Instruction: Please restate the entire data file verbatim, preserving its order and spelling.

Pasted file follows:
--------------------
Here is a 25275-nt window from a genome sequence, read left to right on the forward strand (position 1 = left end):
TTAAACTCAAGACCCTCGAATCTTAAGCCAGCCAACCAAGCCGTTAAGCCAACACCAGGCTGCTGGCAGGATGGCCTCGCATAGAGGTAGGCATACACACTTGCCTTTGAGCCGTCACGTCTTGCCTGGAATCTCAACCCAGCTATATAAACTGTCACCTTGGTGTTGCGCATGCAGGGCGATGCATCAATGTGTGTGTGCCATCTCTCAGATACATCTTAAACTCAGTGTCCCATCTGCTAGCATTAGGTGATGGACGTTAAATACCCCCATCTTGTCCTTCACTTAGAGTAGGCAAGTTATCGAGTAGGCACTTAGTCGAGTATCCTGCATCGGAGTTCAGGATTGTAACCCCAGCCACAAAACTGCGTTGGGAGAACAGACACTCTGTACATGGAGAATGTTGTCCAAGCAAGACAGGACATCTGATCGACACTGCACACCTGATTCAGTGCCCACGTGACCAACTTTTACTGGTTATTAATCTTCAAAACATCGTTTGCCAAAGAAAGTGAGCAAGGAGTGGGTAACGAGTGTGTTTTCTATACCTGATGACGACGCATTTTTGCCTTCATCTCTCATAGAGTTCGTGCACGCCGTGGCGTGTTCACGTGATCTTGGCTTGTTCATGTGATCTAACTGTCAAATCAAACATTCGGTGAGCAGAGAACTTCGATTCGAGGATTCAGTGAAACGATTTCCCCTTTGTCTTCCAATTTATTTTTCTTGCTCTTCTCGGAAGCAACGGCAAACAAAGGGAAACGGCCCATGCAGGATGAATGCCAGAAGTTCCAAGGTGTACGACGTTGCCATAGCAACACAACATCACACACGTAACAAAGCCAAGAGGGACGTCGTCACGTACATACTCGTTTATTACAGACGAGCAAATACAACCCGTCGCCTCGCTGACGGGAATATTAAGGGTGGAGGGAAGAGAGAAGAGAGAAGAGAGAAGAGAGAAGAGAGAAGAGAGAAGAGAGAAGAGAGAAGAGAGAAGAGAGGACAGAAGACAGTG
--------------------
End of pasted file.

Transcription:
Here is a 25275-nt window from a genome sequence, read left to right on the forward strand (position 1 = left end):
TTAAACTCAAGACCCTCGAATCTTAAGCCAGCCAACCAAGCCGTTAAGCCAACACCAGGCTGCTGGCAGGATGGCCTCGCATAGAGGTAGGCATACACACTTGCCTTTGAGCCGTCACGTCTTGCCTGGAATCTCAACCCAGCTATATAAACTGTCACCTTGGTGTTGCGCATGCAGGGCGATGCATCAATGTGTGTGTGCCATCTCTCAGATACATCTTAAACTCAGTGTCCCATCTGCTAGCATTAGGTGATGGACGTTAAATACCCCCATCTTGTCCTTCACTTAGAGTAGGCAAGTTATCGAGTAGGCACTTAGTCGAGTATCCTGCATCGGAGTTCAGGATTGTAACCCCAGCCACAAAACTGCGTTGGGAGAACAGACACTCTGTACATGGAGAATGTTGTCCAAGCAAGACAGGACATCTGATCGACACTGCACACCTGATTCAGTGCCCACGTGACCAACTTTTACTGGTTATTAATCTTCAAAACATCGTTTGCCAAAGAAAGTGAGCAAGGAGTGGGTAACGAGTGTGTTTTCTATACCTGATGACGACGCATTTTTGCCTTCATCTCTCATAGAGTTCGTGCACGCCGTGGCGTGTTCACGTGATCTTGGCTTGTTCATGTGATCTAACTGTCAAATCAAACATTCGGTGAGCAGAGAACTTCGATTCGAGGATTCAGTGAAACGATTTCCCCTTTGTCTTCCAATTTATTTTTCTTGCTCTTCTCGGAAGCAACGGCAAACAAAGGGAAACGGCCCATGCAGGATGAATGCCAGAAGTTCCAAGGTGTACGACGTTGCCATAGCAACACAACATCACACACGTAACAAAGCCAAGAGGGACGTCGTCACGTACATACTCGTTTATTACAGACGAGCAAATACAACCCGTCGCCTCGCTGACGGGAATATTAAGGGTGGAGGGAAGAGAGAAGAGAGAAGAGAGAAGAGAGAAGAGAGAAGAGAGAAGAGAGAAGAGAGAAGAGAGAAGAGAGGACAGAAGACAGTG